From Marcus and Sandra Lubarsky from Flagstaff College
Everything is interconnected.
Everything has value.
There is a profound relationship between beauty, creativity, and life.
Nature is not lifeless, insentient matter and reality is not fundamentally mechanistic.
Reality is emergent, evolutionary, creative, and social.
We live in a world of feeling beings in responsive relation to each other.
All beings aim to enjoy the vividness of life.
From Jay McDaniel
Everything is in process; reality is flowing; nothing ever stays the same.
All things are interconnected; no human is an island; things are present in one another even as they have their autonomy.
The whole of nature has value; all live beings deserve respect; human beings are not the sole repository of value.
Human beings find happiness in sharing experiences with others; there are no isolated egos; all selves are selves-in-relation; humans become whole through reciprocity.
The essence of the universe is a continuous creativity of which all things are expressions; there is creativity in plants and animals, hills and rivers, trees and stars.
All beings seek harmony as their guiding ideal; harmony includes differences; the whole of the universe is a harmony of harmonies.
Thinking and emotion cannot be sharply separated; mind and body are not two; even thinking is a form of feeling; aesthetic wisdom and rational inquiry are complementary.
Every moment of human experience begins, not with projecting things onto the world or even acting in the world, but with feeling the presence of the world and being affected by it.
From Lynn De Jonghe combining elements of the previous two
Everything flows–reality is a process; nothing ever stays the same.
The process of reality is creative, emergent, evolutionary, and social.
There is a profound relationship between creativity, beauty, and life.
All life deserves respect. Everything is connected; nothing in nature stands alone.
Thinking and feeling are connected; mind and body are not separate entities; aesthetic wisdom and rational inquiry are complementary.
Human experience begins by feeling the presence of the world and being affected by it.
Human happiness involves sharing experience with others and responding in harmony to these relationships.
Harmony includes differences as well as similarities; the entire universe is a harmony of harmonies.
one more from Jay McDaniel
Every moment in a person's life is an act of improvisation: creating something new out of a settled past.
Improvisation goes all the way down into the depths of matter.
We live in a universe of inter-becoming; each event in the universe carries the influence of, and influences, all the others.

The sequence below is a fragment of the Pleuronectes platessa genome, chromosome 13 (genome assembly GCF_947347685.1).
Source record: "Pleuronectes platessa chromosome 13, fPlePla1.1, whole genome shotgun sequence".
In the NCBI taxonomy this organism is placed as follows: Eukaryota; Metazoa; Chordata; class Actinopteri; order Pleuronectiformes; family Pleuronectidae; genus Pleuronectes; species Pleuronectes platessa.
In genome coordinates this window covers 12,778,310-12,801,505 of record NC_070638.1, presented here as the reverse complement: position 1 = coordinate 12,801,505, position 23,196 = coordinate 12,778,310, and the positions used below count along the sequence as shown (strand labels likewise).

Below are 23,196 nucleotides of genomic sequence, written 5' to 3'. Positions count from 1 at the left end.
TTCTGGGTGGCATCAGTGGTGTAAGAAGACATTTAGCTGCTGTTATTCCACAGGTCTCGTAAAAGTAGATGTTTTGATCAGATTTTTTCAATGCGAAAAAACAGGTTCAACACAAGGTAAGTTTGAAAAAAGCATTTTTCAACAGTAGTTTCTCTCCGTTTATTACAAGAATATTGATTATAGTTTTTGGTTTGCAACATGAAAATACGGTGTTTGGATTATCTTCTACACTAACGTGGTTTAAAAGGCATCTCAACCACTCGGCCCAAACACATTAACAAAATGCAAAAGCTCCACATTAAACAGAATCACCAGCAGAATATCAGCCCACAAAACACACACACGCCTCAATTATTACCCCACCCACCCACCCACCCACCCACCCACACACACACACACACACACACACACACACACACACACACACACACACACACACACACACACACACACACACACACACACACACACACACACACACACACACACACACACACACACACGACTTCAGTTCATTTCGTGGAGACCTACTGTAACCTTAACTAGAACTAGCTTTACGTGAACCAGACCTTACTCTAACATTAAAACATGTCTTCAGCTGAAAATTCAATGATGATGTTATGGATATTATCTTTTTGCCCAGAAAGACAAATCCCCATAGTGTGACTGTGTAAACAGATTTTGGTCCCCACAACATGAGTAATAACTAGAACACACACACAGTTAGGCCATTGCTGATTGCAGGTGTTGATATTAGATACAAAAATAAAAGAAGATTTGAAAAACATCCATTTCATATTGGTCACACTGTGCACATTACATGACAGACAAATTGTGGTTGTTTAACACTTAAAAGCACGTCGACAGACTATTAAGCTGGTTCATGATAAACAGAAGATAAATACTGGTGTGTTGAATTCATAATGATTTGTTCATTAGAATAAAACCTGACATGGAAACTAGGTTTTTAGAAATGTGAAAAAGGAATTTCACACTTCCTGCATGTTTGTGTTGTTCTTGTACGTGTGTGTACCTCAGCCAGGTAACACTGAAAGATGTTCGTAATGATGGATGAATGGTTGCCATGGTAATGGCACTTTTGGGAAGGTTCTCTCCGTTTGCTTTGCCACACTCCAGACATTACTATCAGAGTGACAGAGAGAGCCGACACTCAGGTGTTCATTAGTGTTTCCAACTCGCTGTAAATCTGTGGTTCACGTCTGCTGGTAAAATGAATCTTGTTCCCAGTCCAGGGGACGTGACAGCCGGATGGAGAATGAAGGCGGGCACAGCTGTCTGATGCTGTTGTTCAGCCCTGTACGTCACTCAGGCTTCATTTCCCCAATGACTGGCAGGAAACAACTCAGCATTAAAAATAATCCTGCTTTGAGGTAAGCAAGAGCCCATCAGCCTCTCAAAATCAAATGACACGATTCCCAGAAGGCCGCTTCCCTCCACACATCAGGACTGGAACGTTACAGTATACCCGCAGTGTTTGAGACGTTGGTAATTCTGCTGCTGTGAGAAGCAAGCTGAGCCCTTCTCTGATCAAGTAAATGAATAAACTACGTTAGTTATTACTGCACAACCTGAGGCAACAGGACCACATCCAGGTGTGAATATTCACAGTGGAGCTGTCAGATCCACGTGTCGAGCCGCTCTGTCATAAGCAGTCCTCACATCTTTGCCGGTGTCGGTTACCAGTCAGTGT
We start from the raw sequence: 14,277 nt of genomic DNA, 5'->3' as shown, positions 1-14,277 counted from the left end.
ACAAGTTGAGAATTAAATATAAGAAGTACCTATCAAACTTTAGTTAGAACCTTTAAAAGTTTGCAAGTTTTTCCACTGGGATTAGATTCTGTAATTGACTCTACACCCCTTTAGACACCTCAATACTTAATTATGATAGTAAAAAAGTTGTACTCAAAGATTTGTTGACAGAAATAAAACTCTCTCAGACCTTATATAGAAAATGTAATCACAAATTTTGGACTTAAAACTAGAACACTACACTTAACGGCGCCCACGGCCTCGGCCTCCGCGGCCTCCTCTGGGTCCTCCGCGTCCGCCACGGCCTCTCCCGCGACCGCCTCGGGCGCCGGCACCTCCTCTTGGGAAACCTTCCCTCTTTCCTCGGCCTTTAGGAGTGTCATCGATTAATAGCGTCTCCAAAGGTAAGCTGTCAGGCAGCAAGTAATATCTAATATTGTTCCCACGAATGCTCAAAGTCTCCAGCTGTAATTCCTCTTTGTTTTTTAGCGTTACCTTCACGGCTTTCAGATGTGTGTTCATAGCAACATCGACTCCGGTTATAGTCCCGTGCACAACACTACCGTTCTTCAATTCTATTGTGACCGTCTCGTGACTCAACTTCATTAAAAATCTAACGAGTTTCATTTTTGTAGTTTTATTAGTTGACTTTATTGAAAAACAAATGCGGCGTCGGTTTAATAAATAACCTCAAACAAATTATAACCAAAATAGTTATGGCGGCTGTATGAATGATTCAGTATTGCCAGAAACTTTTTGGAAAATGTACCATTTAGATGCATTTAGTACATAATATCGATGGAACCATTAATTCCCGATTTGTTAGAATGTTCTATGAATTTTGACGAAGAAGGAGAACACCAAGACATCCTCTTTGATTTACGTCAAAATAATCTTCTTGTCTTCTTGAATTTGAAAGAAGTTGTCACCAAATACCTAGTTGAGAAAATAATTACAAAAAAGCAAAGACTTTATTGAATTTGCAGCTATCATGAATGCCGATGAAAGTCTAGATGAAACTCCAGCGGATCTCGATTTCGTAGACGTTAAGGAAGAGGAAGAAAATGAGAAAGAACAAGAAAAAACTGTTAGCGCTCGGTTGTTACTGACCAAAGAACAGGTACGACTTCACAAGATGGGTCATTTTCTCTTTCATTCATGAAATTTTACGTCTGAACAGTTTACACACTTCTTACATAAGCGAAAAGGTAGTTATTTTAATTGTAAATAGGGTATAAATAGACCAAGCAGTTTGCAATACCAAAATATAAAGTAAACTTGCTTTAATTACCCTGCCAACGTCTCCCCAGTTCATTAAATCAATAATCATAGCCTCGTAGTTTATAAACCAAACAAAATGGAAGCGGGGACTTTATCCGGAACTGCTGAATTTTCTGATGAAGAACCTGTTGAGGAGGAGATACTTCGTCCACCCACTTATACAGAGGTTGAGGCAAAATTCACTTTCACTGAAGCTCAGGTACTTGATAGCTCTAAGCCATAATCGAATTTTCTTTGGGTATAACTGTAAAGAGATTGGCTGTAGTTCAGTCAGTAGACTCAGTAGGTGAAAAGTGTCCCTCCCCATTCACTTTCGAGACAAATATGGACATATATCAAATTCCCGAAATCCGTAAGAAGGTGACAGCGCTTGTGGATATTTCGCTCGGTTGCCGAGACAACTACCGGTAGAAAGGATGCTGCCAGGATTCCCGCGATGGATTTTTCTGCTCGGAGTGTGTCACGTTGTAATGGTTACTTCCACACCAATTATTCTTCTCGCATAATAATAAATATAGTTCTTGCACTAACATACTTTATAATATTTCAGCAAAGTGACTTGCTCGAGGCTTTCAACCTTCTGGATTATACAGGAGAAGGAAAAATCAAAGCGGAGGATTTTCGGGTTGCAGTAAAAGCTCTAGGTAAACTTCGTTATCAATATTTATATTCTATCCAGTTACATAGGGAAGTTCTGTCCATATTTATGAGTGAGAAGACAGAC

The building blocks of the universe are moments and relationships -- not 'things.'
Each and every living being is a subject of its own life and not just an object for others, with intrinsic value.
Injustice lies in denying the value of other lives, other subjects; and it harms all involved.
Our human calling is to enjoy life as best we can and to help build communities that are creative, compassionate, participatory, multicultural, humane to animals, and good for the earth, with no one left behind.
As we seek to fulfill this vocation, we are beckoned by the ideal of Beauty: harmony and intensity of experience. Sensitivity to Beauty includes awe and wonder, zest for life, love, and meaning-making.
This ideal of Beauty, and its inwardly felt beckoning toward the fullness of life for each and all, is how Deep Listening of the universe -- God -- is present continuously in life on earth and the entirety of the cosmos.
created by Susannah Stubbs
please copy and share any as desired no need for permission or citation
“Open and Relational Theology” is an umbrella label under which a variety of theologies and believers reside. This variety shares at least two ideas in common:
God experiences time moment by moment (open)
God, us, and creation relate, so that everyone gives and receives (relational)
Most open and relational thinkers also affirm additional ideas, such as the idea love is our ultimate ethic, creatures are free at least to some extent, all creation matters, life has purpose, genuine transformation is possible, science points to important truths theology needs to incorporate, and more." (the Center for Open and Relational Theology)
Today process theology is being developed by people of many faiths: Christian, Jewish, Muslim, Hindu, Unitarian Universalist, and Nones who are "spiritually interested but not religiously affiliated," for example. Process theology is one form of open and relational theology. The Center for Open and The video below offers an excellent introduction to God as understood by those at the Center and many process theologians.
God in Whitehead's Process and Reality
Some process philosophers and theologians draw heavily on Whitehead's understanding of God in Process and Reality. The diagram below offers six "Whiteheadian" approaches. Some entail seeing God in personal terms and some in transpersonal terms.